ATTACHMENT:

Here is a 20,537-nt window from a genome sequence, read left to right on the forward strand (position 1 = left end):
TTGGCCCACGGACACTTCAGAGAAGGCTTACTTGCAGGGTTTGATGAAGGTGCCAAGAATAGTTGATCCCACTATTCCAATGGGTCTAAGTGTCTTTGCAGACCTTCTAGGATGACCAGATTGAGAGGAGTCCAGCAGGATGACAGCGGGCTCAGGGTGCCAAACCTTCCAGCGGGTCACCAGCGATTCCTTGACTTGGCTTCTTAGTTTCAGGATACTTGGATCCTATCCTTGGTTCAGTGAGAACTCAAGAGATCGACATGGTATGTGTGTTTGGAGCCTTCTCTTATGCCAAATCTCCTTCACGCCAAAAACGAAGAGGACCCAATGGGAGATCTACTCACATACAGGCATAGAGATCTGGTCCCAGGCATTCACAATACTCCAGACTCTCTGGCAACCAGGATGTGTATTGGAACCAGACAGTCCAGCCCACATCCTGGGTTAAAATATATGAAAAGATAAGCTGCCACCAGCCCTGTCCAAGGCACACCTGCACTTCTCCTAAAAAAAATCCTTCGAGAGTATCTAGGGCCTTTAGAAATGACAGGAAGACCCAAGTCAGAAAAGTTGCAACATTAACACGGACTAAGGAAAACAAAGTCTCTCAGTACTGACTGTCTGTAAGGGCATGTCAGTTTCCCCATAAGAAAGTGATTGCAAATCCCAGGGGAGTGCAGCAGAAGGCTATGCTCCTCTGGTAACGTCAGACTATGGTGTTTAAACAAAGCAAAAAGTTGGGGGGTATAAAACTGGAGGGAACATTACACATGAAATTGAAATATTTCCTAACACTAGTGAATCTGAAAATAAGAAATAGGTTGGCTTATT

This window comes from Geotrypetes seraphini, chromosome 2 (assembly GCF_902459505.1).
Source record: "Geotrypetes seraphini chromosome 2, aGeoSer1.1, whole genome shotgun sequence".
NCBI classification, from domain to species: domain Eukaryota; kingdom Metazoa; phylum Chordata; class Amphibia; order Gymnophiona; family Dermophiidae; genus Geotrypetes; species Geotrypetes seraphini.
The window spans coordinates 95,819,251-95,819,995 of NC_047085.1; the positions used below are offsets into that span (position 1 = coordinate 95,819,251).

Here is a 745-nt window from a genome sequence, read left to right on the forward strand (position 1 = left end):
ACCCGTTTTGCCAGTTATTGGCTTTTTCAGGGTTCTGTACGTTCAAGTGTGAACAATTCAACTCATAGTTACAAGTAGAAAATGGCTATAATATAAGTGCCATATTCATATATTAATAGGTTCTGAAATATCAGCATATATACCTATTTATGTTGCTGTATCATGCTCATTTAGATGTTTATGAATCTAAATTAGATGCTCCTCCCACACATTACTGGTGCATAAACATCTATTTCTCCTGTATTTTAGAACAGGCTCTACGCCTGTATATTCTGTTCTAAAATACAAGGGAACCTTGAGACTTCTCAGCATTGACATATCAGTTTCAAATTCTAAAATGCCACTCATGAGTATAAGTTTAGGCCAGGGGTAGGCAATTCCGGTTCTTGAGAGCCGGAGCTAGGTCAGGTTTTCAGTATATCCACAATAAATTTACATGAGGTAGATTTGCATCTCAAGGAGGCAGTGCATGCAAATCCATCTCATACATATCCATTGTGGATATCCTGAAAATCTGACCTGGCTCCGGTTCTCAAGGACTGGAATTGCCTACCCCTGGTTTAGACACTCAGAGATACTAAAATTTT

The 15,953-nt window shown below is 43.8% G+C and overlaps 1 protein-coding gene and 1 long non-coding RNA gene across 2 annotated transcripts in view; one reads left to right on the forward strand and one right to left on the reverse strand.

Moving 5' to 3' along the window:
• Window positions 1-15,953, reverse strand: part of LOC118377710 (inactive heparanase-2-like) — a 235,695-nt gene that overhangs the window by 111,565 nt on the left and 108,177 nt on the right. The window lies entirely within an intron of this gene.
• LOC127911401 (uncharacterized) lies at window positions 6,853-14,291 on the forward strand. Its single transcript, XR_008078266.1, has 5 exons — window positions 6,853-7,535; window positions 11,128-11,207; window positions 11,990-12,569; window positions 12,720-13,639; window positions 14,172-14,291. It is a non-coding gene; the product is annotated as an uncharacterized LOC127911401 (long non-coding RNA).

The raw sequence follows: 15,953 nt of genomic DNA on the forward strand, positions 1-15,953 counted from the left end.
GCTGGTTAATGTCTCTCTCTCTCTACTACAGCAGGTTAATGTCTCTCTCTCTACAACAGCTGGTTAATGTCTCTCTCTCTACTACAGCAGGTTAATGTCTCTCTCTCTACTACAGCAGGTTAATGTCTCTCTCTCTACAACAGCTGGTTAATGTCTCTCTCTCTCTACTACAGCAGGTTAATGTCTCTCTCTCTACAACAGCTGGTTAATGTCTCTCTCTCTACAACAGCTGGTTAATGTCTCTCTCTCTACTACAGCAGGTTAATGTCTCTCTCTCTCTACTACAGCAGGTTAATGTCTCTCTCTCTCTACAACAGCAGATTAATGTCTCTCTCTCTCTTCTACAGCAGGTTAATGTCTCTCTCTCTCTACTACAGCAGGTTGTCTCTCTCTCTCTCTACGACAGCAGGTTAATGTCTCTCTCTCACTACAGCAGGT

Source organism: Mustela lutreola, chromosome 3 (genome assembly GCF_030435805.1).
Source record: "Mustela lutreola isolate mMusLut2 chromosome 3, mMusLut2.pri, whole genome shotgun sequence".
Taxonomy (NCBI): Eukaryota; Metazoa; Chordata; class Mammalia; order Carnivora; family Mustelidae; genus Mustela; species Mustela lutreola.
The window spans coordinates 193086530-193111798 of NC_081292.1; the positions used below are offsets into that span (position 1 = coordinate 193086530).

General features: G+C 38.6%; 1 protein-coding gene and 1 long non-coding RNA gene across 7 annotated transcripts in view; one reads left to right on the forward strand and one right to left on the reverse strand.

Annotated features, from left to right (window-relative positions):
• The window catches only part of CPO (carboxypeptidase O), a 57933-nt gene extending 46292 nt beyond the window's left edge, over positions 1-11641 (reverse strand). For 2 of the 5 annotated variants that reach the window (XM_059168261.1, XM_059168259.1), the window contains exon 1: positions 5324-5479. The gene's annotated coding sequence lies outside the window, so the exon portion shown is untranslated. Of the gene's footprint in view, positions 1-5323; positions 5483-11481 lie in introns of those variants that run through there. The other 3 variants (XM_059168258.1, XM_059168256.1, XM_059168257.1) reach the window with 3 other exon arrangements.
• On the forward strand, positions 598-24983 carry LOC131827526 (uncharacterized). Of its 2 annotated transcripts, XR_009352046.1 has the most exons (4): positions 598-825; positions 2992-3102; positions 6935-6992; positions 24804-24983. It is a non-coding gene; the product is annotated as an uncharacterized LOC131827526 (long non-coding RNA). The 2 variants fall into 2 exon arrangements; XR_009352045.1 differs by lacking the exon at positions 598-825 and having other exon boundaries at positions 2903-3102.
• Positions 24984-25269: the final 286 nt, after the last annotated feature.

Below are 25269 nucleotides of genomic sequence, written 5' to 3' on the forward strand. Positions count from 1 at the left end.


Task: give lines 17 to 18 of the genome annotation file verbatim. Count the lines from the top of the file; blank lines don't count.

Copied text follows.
Taxonomy (NCBI): Eukaryota; Metazoa; Chordata; class Mammalia; order Carnivora; family Mustelidae; genus Mustela; species Mustela lutreola.
The window spans coordinates 193086530-193111798 of NC_081292.1; the positions used below are offsets into that span (position 1 = coordinate 193086530).